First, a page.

The conference will be complemented by a remarkable film program, featuring Maya Deren’s Divine Horsemen: The Living Gods of Haiti (1985), a documentary about dance and possession in Haitian Vodoun compiled from footage Deren shot on the island between 1947 and 1954; William Greave’s The First World Festival of Negro Arts (1967), the official documentary film of the 1966 festival held in Dakar, Senegal, which over 2,000 writers, artists, and performers from throughout the African Diaspora attended, including Duke Ellington, Langston Hughes, Alvin Ailey, Léopold Sédar Senghor, and Aimé Césaire, and dignitaries from 30 countries; and Gilles Elie-dit-Cosaque’s Zétwal (2008), a documentary that tells the story of local Martinican legend Robert Saint‐Rose’s attempt to propel himself to outer space, through the poetry of Aimé Césaire.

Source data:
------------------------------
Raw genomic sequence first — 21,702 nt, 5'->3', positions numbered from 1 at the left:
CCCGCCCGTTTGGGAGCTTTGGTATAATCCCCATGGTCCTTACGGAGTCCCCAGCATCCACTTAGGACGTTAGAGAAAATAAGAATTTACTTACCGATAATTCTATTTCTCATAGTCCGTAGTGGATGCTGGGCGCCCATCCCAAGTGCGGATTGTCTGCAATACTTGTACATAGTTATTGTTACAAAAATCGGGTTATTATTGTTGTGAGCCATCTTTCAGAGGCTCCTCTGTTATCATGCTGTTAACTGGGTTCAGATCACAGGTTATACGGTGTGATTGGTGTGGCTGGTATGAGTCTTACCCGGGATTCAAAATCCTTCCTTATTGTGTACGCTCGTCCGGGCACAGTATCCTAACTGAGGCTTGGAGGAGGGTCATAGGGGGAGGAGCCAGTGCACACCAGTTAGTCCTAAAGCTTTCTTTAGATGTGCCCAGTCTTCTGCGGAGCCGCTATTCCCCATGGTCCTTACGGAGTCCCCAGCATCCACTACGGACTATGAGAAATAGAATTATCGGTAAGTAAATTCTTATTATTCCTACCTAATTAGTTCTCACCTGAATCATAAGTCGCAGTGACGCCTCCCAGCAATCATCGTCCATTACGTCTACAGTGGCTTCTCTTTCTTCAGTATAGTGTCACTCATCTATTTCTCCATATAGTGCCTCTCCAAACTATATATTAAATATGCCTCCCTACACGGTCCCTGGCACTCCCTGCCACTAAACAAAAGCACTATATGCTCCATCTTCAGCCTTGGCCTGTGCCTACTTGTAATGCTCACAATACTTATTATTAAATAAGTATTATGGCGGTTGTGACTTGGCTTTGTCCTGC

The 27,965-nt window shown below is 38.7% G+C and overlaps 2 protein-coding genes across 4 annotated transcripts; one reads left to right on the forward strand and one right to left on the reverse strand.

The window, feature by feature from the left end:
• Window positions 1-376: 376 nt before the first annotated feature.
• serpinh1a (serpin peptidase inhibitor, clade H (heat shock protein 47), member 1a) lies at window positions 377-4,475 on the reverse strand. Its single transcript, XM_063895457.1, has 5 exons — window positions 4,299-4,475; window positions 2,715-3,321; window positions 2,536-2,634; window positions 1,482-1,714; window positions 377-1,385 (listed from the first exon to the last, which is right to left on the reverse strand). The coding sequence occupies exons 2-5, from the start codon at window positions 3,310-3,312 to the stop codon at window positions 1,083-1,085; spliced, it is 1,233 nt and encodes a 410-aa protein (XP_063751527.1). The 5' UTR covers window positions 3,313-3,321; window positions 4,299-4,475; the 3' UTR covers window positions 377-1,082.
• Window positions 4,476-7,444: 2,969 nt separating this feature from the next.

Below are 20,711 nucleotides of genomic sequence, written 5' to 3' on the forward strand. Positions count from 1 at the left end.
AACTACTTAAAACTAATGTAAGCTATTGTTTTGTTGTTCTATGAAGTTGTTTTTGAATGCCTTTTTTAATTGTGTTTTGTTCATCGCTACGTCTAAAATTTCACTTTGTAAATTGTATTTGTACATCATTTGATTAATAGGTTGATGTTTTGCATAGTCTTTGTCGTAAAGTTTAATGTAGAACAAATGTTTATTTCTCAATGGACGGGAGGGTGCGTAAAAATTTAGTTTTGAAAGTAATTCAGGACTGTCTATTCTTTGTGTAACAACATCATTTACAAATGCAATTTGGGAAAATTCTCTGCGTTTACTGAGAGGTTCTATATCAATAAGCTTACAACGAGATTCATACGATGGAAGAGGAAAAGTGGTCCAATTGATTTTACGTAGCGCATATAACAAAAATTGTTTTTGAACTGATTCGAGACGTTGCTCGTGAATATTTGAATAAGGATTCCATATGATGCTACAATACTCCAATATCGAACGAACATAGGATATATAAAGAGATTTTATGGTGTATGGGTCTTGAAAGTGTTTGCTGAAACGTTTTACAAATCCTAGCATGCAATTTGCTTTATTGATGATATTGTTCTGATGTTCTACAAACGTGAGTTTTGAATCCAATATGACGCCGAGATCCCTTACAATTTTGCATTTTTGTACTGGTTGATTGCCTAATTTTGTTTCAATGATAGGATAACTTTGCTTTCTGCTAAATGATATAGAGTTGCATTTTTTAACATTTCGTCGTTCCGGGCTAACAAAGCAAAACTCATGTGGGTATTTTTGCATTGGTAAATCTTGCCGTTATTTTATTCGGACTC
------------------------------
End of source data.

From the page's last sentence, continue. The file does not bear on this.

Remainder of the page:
The conference title is inspired by Suzanne Césaire’s poetic description “Surrealism is permanent readiness for the Marvelous.” It is also informed by Marxist theorist Antonio Gramsci’s The Prison Notebooks, in which he wrote, “The starting-point of critical elaboration is the consciousness of what one really is, and is ‘knowing thyself’ as a product of the historical processes to date, which has deposited in you an infinity of traces, without leaving an inventory.” Accordingly, the conference proceedings will illuminate the complex heterogeneity of historical Surrealism, its circuits of artistic and political exchange in Africa, the Caribbean, Europe, and the United States, and its accumulations as manifested in interdisciplinary art created in relation to ideas of the sublime, the miraculous, the supernatural, the surprising, and the wondrous as expressed in political and socially oriented works by black contemporary artists.